CONTACT:

Alex Marthews, President, Digital Fourth, 781 258-2936, alex@warrantless.org

The recent NSA spying scandals have rocked the DC establishment and shocked the public. However, that hasn’t stopped a new bill before the Mass. Legislature that actually loosens Massachusetts’ wiretapping laws (Mass. Gen. Laws. 272.99). Digital Fourth, a new group named in honor of the 4th Amendment, is leading a coalition of six civil liberties groups to oppose the bill, and is launching a petition campaign today.

The bill, called “An Act Updating The Wire Interception Law” (S. 654 / H. 3261), will come up for a hearing before the Judiciary Committee of the Massachusetts legislature on July 9. Its major provisions:

1) Remove the requirement that an electronic wiretapping warrant be connected with organized crime, or indeed with serious crimes more generally. Potentially, even minor crimes like marijuana possession could become eligible for wiretapping by state authorities.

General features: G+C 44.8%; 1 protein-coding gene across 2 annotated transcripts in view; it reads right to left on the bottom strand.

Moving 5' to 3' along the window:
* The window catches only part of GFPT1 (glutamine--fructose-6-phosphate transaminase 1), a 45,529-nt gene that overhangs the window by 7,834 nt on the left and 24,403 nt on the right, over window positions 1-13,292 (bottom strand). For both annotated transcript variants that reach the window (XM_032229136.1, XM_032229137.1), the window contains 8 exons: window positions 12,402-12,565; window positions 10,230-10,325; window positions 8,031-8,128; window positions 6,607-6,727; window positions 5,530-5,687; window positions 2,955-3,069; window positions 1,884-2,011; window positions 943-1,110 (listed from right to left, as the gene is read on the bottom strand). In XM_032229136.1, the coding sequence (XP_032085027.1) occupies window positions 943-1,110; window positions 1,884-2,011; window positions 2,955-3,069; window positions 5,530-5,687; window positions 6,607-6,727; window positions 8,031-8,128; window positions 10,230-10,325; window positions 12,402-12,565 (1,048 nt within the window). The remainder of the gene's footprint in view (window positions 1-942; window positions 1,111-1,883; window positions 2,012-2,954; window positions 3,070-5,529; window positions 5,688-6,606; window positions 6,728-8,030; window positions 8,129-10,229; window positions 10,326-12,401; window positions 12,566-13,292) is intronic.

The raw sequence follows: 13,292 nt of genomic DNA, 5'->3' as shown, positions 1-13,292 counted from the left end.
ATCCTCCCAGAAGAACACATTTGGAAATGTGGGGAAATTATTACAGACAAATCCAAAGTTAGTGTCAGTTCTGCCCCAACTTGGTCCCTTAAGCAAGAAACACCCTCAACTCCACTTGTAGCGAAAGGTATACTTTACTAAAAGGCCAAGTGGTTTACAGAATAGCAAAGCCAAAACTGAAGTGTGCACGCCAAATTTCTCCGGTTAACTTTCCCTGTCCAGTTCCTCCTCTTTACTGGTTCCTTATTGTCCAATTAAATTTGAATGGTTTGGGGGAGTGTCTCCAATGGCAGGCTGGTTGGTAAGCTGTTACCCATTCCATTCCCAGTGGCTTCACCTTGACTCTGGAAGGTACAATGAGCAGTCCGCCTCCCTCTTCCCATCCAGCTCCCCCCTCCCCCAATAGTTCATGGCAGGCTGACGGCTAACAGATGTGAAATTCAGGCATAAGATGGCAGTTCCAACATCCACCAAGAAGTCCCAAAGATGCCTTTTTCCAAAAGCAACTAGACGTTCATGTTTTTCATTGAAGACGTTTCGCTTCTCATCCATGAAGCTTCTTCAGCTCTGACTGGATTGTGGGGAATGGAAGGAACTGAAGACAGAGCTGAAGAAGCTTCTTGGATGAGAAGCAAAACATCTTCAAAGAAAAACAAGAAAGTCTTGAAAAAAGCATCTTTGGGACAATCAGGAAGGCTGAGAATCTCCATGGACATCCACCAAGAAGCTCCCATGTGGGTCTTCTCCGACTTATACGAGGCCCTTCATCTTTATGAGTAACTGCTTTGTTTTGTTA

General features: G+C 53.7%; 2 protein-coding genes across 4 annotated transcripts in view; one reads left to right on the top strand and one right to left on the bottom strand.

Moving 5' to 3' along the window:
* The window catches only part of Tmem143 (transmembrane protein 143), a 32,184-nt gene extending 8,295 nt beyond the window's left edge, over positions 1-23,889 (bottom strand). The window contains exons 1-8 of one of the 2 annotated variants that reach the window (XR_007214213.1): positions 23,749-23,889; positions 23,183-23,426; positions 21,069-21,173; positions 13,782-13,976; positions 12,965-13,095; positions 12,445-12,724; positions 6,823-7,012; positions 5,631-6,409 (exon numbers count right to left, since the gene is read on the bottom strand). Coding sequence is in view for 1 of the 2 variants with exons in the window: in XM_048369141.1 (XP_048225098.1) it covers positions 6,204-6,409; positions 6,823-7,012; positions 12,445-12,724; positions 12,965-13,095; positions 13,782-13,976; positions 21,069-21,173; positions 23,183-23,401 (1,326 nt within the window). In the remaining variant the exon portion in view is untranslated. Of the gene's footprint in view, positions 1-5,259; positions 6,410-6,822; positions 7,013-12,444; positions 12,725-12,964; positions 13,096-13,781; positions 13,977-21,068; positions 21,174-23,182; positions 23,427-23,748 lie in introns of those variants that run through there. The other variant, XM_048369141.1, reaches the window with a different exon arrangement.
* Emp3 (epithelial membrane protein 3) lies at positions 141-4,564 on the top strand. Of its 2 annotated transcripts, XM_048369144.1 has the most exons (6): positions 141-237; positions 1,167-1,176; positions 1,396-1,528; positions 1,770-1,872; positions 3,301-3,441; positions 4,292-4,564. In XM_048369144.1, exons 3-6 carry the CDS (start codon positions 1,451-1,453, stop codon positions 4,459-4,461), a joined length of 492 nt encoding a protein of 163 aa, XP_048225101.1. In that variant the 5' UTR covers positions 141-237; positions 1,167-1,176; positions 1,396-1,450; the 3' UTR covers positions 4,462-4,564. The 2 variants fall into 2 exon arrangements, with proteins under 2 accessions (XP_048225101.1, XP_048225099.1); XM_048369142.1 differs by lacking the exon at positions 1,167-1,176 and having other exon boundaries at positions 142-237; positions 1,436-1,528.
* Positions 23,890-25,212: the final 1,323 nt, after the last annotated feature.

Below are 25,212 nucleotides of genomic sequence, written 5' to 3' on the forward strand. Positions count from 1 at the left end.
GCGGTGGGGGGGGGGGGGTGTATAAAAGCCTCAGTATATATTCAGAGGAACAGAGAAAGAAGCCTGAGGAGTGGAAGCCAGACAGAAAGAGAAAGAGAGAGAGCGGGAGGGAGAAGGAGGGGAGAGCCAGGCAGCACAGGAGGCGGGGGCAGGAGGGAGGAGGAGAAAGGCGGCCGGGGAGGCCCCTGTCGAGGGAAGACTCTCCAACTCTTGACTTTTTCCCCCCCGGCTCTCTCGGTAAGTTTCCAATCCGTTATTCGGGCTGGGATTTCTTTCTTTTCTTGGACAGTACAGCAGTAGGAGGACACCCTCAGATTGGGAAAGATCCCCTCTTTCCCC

2) Double the length of an authorized wiretap, from 15 to 30 days.

3) Legalize mass interception of communications at telecommunications switching stations, rather than through individual wiretaps on individual phone numbers.

Alex Marthews, founder of Digital Fourth, comments, “The mass interception provisions are especially worrying. Both the Fourth Amendment and our own state constitution’s Article XIV forbid ‘general warrants’ that tap entire streams of personal information without specifying ahead of time what’s being searched for and whose records are being searched. This bill undermines basic liberties that have served us well for over two hundred years.”

As this bill and other privacy legislation come before the Legislature’s Judiciary Committee, the nation’s eyes are on Massachusetts. Will our Legislature react to the recent terrorist attacks with panic, throwing away two centuries of our historic commitment to civil liberties? Will they allow state law enforcement the kind of Orwellian powers to track our phone calls that Congress unwisely gave to federal intelligence agencies? Or will they set an example for how Americans can roll back an increasingly intrusive surveillance state?

#MassWiretap Campaign Goes Live!

Our campaign to stop the disturbing new Massachusetts wiretapping bill launches today; sign the petition here!

If you’re interested in giving testimony to the Judiciary Committee on the bill, please contact Gavi Wolfe of the ACLU here.